Now, the fact that Myxobolus celebralis is a cold water organism with an optimum temperature for development of 15°C does not explain how tropical fish species can be infected by this particular parasite so we need to look a little deeper. A second parasitic organism known as Ceratomyxa shasta is also known to infect Salmonids within a restricted range in American waters in much the same way as M. celebralis using a freshwater worm (Manayunkia speciosa) as a host. Research indicated that despite temperature increases promoting infection of Salmonids by this species, the parasite does not induce whirling. We also must take into account the degree of host-specificity that these organisms display e.g. how picky they are about which fish they infect. M. celebralis demonstrates a clear dependence on Salmonid species as indicated by the 1999 research by El Matbouli et al after attempting to infect several other fish types including Poecilia reticulata (guppy), Oryzias latipes (Japanese Rice Fish), a cyprinid species and even a tadpole. C. shasta infection also appears to be limited to Salmon and Trout (Hallett & Bartholomew 2012).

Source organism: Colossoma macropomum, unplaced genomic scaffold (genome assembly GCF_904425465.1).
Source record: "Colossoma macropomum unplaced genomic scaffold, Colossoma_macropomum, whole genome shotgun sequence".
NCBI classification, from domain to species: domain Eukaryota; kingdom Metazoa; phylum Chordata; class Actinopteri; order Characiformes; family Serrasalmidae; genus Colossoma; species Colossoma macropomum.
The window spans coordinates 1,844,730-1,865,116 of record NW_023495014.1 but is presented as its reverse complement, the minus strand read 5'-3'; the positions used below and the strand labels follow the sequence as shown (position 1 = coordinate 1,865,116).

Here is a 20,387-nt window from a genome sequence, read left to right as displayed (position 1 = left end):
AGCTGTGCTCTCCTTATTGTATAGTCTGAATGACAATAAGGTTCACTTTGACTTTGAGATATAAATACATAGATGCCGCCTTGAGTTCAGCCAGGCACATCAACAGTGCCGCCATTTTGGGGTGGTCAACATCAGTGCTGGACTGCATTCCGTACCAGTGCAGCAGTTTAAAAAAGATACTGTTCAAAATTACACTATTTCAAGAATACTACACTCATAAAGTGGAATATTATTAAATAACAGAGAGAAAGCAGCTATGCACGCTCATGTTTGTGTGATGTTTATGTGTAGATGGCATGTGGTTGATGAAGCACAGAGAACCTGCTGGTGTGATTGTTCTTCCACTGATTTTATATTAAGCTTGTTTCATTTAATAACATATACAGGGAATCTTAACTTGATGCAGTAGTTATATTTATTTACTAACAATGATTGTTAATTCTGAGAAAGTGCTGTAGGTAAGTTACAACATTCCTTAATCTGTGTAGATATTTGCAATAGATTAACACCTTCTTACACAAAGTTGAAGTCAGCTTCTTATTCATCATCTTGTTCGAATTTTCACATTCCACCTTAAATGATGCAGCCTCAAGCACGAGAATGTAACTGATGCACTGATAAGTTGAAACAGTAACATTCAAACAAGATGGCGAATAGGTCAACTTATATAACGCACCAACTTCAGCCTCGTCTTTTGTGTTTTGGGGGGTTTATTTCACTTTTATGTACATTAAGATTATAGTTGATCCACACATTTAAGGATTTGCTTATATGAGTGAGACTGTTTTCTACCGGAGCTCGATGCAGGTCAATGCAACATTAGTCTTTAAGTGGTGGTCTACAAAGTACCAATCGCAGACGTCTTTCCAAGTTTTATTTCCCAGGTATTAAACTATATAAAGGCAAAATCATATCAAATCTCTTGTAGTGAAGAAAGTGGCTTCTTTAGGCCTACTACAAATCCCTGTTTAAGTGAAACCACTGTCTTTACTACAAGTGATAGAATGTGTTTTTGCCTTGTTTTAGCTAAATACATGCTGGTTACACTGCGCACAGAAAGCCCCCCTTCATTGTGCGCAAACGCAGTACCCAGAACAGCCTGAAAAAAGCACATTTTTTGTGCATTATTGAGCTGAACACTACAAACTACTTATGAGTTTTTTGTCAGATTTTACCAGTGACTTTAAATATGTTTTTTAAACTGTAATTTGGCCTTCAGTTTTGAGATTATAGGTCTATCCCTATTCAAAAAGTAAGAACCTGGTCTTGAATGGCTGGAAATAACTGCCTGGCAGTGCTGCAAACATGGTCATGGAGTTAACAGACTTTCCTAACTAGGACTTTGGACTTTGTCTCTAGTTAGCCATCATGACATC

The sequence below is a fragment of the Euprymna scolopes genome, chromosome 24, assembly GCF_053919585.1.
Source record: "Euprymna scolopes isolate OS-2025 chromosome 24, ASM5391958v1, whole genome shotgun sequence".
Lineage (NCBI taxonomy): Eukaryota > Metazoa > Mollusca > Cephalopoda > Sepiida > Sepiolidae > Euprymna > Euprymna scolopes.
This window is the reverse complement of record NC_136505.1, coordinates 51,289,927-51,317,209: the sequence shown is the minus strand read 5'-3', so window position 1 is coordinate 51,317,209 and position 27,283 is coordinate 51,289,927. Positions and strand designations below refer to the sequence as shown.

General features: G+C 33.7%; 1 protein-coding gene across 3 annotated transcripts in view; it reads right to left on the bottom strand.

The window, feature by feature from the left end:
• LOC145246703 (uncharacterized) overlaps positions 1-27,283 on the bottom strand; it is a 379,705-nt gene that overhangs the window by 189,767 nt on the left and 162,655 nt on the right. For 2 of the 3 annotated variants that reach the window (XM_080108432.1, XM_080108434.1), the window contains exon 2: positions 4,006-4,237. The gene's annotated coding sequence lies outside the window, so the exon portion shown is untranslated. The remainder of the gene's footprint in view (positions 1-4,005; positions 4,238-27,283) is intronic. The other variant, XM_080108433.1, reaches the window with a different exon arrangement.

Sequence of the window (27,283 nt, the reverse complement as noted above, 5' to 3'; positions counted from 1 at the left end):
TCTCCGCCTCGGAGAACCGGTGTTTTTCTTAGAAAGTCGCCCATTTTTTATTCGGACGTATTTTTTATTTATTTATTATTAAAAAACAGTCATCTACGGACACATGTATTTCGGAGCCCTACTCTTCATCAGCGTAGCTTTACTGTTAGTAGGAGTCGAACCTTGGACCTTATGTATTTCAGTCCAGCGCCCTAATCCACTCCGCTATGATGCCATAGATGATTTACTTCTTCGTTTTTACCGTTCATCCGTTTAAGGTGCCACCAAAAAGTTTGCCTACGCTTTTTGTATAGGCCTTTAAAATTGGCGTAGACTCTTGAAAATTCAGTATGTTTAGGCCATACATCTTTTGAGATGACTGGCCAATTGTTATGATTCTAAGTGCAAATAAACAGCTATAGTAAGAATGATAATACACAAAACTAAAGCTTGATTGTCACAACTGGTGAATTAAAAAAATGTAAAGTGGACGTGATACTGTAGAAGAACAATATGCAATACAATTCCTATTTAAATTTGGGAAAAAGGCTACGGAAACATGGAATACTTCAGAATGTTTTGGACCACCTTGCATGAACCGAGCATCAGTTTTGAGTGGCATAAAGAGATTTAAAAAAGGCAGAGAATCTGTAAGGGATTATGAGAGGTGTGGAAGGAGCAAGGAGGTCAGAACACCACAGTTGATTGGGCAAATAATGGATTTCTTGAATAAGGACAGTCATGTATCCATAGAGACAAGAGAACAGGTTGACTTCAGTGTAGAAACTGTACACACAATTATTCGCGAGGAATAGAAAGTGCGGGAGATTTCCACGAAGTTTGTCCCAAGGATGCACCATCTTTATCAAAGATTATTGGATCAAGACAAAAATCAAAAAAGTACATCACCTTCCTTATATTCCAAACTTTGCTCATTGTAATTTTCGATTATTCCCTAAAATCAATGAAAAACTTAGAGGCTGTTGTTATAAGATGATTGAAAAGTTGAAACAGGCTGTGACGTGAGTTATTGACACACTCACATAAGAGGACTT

Furthering investigations into what the cause could be, I was able to find a research article entitled “Detection of Myxozoan Parasites in Oligochaetes Imported as Food for Ornamental Fish” (Lowers & Bartholomew 2003) from the Department of Microbiology and Centre for Fish Disease Research in Oregon, USA; this article outlined something very interesting. When examined for myxosporean parasites, namely M. celebralis, the researchers discovered seven different triactinomyxons, the organism at the stage which infects the fish host, none of which corresponded with the triactinospore, the spore which releases the triactinomyxon, of M. celebralis; in short, there were potentially seven other different Myxozoan parasites which had infected the tubificid worm! This opens up the debate for potential infection of other more tropical fish species and invokes the question of whether any of these other Myxozoans could survive, thrive or even reproduce at higher temperatures and are they specific to other hosts?; with much of the Tubifex supplied to the ornamental fish trade being cultured and supplied from Asia it is certainly up for consideration and should be investigated. For me, it creates the thought that even in a closed system where fish are not fed live foods, introduction of a new fish previously fed with Tubifex worms and harbouring the respective parasites or eggs of the parasites can cause infection to occur.